Posts for tag: periodontal (gum) disease
If you see blood when you brush or floss your teeth, it generally indicates a problem with your oral health. You may think you are brushing too hard, but this is not usually why gums bleed. The usual culprit is dental plaque.
Plaque is the sticky, whitish film of bacteria that forms on your teeth every day. If you brush regularly, you probably remove most of it — but some may remain behind and accumulate where your teeth meet your gums, particularly between your teeth. As the bacteria build up, along with by-products of their metabolism (the chemical reactions that maintain their lives), they cause inflammation, called gingivitis, in the adjacent gums.
Bleeding gums are an early symptom of gingivitis. Continuing contact with plaque at the gum line can cause your gum tissue to separate from nearby teeth, creating pockets in which the inflammation becomes even worse. The process leads to periodontal disease (“peri” – meaning around, “odont” – tooth). The increasing infection can eat away the bone that anchors the teeth, leading to possible tooth loss. Periodontal disease is not an uncommon problem. About 90% of the population has bleeding gums at some time or another, and approximately 10% go on to develop periodontal disease.
When you lose bone around your teeth, the gums separate from the tooth and “pockets” form between your teeth and gums. The inflammation and infection may continue within the pockets even if your gums have stopped bleeding when you brush. That's why it is important to have regular dental exams — to check up on and stop periodontal disease before it has a chance to cause serious damage.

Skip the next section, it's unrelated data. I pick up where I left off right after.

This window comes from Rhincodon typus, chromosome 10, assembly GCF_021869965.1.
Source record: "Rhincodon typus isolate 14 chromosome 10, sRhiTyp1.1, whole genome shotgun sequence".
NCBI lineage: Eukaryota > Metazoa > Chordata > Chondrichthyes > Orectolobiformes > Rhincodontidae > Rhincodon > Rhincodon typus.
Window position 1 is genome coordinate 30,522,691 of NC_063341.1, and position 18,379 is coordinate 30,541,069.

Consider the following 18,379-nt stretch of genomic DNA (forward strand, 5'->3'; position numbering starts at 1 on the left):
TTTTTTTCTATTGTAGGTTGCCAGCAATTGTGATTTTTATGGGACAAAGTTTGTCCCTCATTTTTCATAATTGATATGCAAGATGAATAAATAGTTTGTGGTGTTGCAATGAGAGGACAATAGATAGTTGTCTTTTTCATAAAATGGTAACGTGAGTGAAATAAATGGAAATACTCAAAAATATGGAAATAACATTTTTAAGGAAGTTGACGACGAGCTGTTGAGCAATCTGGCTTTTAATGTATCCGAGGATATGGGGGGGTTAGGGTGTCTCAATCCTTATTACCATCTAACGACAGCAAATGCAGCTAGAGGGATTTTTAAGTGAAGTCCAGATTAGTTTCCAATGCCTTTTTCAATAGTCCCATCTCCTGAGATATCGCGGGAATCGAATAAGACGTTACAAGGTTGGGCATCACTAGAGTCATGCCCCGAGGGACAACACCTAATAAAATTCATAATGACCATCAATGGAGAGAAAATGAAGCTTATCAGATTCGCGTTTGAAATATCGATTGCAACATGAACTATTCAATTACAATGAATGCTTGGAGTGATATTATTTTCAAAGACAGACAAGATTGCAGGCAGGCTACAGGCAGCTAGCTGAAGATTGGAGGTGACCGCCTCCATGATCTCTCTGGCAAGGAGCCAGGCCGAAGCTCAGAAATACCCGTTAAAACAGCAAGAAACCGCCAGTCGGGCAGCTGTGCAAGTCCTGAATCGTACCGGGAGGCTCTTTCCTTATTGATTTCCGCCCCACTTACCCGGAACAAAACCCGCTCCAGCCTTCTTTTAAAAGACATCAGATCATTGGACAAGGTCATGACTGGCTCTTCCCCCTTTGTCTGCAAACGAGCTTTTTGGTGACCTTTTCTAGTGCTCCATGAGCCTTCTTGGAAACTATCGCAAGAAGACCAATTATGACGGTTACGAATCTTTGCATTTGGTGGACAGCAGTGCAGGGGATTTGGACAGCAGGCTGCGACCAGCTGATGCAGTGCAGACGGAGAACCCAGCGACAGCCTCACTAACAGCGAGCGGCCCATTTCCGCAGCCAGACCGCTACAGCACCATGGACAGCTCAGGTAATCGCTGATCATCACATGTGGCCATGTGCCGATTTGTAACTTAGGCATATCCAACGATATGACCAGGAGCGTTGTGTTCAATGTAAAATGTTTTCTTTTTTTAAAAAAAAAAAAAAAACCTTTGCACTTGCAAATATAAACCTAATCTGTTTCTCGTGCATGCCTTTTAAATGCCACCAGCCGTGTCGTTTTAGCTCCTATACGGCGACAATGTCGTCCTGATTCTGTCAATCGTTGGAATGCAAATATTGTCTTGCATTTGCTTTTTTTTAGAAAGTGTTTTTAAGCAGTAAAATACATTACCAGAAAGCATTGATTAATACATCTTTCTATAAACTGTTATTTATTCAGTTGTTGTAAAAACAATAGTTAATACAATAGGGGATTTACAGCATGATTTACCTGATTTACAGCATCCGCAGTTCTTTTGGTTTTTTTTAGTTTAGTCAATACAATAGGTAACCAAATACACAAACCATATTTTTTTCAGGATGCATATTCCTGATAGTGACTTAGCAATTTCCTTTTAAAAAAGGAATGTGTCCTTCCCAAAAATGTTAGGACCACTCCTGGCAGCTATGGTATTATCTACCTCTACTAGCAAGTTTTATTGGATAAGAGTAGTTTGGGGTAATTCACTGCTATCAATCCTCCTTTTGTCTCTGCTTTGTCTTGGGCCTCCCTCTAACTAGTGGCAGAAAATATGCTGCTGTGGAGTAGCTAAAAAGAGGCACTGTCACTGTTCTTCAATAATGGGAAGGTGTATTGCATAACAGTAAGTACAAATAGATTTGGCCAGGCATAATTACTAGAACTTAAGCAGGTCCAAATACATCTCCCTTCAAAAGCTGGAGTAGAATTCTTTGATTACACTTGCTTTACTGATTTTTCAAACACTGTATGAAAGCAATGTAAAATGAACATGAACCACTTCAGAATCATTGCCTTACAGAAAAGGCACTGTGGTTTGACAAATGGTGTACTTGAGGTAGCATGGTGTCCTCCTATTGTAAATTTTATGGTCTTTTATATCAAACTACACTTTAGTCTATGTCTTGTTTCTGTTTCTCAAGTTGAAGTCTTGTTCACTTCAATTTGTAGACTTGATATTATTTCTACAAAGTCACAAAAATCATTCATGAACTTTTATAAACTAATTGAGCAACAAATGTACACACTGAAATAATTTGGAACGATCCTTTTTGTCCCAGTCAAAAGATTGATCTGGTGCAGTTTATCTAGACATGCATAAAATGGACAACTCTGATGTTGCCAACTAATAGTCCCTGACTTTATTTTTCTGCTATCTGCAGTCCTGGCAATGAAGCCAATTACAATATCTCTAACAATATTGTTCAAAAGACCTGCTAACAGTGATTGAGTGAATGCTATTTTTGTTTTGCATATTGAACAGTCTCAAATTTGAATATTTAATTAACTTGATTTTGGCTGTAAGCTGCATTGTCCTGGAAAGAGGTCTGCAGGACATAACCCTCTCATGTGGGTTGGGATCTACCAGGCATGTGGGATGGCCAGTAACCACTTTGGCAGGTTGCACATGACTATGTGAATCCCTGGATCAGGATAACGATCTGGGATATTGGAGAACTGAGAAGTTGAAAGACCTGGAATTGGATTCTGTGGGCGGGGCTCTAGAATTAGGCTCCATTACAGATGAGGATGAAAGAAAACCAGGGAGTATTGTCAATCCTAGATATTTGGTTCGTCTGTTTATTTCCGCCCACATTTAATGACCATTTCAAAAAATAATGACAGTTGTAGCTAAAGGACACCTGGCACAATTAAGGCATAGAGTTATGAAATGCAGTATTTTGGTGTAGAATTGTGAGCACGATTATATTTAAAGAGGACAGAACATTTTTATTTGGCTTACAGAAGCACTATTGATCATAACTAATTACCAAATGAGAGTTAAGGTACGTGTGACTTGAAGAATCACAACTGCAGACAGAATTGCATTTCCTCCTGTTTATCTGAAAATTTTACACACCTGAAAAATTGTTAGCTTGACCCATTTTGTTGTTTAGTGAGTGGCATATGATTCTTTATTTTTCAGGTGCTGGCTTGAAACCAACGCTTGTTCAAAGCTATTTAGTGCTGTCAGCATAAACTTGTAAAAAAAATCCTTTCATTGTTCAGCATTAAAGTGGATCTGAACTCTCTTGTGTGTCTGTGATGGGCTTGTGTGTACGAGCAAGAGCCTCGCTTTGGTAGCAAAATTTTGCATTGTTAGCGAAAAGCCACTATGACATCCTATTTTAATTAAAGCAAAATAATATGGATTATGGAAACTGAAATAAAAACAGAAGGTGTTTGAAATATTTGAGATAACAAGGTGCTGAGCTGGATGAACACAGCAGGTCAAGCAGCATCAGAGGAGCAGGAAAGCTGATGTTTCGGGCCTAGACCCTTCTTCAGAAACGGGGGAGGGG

There may also be other reasons for bleeding gums that have to do with your general state of health. Women who have elevated levels of hormones caused by birth control pills or pregnancy may experience an increased response to plaque that makes their gums bleed more easily. Increased bleeding in your gums can also be caused by some diseases or as a side effect of some medications.
The most important way to prevent bleeding gums is to learn proper brushing and flossing techniques so that you effectively remove plaque from your teeth on a daily basis. If you are not sure you are using the right techniques, make an appointment and have us demonstrate at your next dental visit.
With all the best intentions, some plaque may remain. Plaque that is allowed to stay on your teeth hardens into a substance called tartar or calculus. This must be removed periodically with a professional cleaning by me or by our hygienist.
With not too much effort, you can ensure that your teeth are clean and plaque free, and your healthy gums no longer bleed.
Gum or periodontal disease is a condition in which “biofilms” or dental bacterial plaque sticks to teeth around the gum line in the absence of good oral hygiene. If left untreated, it causes inflammation of the gums and surrounding tissues of the teeth that can result in “pocketing,” gum recession and bone loss that eventually leads to loose teeth, followed by no teeth! And for about 10 to 15% of those having gingivitis or stage 1 periodontal disease, it can get worse by progressing into chronic periodontal disease. However, the good news is that a conservative and simple treatment called root planing combined with good daily oral hygiene may return your gum tissues to health, and even eliminate the need for gum surgery.